Branding is important in any field, and architecture is no exception. It is important that one informs as many people as possible their ability; and that it is of a higher quality than that of their competitors.
There are many ways this can be accomplished, especially in the digital monoculture in which we now find ourselves. Facebook, Twitter, and LinkedIn are cutting edge, and excellent, examples. Contrary to popular belief, however, face-to-face communication is still paramount in society; and face-to-face meetings often result in exchanging business cards. The business card is something tangible and is carried around in a wallet with ease. The business card carries a vast tradition and has been the way people have been marketing themselves for decades (Click the images below to expand to full-size).
[gallery link="file" order="DESC" columns="2"]
What is it that makes Architectural Business Cards unique? Above are examples. As you can see the contact information clearly delineated. Each also gives an idea about what the client can expect from the cardholder. A graphic of what services are provided is very important, after all the primary purpose of a business card is to help sell a product and/or service. Architecture is a product that takes an extremely long time to realize, has massive and long-term collaborations, and embodies constant political and social maneuvering. It takes trust from the client that this person can see a building to fruition.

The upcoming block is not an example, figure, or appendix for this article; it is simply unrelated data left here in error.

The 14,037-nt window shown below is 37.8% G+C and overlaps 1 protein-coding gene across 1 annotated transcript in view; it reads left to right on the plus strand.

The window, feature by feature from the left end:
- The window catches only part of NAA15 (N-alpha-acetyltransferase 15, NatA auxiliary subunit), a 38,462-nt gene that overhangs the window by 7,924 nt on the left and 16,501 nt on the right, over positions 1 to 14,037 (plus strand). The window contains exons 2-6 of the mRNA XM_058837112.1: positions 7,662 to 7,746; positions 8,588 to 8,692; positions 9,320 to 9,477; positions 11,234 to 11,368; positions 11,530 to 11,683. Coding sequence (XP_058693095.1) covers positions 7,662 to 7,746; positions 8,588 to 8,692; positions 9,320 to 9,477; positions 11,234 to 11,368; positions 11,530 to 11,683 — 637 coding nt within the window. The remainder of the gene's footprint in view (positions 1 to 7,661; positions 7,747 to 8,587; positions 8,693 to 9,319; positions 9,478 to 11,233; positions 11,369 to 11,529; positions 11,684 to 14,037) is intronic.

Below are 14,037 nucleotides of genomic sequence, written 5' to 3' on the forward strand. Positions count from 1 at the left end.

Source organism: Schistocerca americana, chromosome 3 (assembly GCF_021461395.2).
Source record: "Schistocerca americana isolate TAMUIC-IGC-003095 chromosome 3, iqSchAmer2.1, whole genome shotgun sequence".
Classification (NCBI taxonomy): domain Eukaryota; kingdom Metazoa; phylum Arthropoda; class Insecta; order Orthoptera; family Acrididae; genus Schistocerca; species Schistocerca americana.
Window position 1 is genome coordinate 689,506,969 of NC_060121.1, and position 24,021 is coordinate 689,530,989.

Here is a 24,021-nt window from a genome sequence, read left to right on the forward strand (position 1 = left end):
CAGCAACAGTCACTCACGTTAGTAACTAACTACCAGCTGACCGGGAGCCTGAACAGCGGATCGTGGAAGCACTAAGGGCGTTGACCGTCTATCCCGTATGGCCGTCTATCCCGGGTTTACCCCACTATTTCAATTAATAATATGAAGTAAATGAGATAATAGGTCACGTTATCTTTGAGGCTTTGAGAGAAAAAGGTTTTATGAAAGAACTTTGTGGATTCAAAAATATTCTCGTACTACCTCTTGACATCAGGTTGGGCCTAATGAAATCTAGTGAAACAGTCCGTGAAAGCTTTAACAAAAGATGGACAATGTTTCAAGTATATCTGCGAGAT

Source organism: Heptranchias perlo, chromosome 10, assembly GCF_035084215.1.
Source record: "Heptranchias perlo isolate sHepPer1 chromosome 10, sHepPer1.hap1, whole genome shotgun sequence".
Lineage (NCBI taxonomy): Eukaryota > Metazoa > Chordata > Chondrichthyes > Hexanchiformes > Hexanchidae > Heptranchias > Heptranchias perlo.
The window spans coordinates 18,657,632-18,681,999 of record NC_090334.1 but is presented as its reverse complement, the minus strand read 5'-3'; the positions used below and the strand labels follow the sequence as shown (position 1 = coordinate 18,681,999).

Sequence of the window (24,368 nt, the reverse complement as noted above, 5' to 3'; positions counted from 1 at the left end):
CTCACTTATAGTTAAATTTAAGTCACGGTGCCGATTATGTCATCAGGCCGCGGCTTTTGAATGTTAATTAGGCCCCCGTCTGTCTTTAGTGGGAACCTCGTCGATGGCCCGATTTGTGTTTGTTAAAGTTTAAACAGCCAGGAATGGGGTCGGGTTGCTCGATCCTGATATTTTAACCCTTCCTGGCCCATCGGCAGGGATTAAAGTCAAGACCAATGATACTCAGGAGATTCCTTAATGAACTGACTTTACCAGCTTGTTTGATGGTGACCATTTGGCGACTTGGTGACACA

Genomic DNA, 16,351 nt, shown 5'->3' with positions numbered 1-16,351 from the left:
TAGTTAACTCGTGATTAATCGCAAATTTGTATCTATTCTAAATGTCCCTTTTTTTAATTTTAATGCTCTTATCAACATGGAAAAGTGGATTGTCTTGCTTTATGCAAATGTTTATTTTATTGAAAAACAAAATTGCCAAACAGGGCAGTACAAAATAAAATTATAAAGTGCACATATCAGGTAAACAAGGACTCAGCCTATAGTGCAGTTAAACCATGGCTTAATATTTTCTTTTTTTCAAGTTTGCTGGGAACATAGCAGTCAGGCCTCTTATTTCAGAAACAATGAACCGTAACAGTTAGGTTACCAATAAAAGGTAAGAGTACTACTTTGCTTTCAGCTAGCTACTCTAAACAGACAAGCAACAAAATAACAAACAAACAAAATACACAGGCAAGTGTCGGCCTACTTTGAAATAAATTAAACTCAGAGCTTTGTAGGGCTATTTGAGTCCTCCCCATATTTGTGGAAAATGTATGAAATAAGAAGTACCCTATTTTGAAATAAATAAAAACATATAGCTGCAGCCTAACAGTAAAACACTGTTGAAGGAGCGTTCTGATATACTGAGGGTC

The business card is a great way for the architect to demonstrate that he or she is worthwhile.
The question, though, is - are the architects to whom these cards belong accurately portrayed? Does it matter? The business card is not about honesty it is about selling a product, an idea, and most importantly, a person.
What other methods exist to forge a clientele? Is it important that a virtual business card database exist?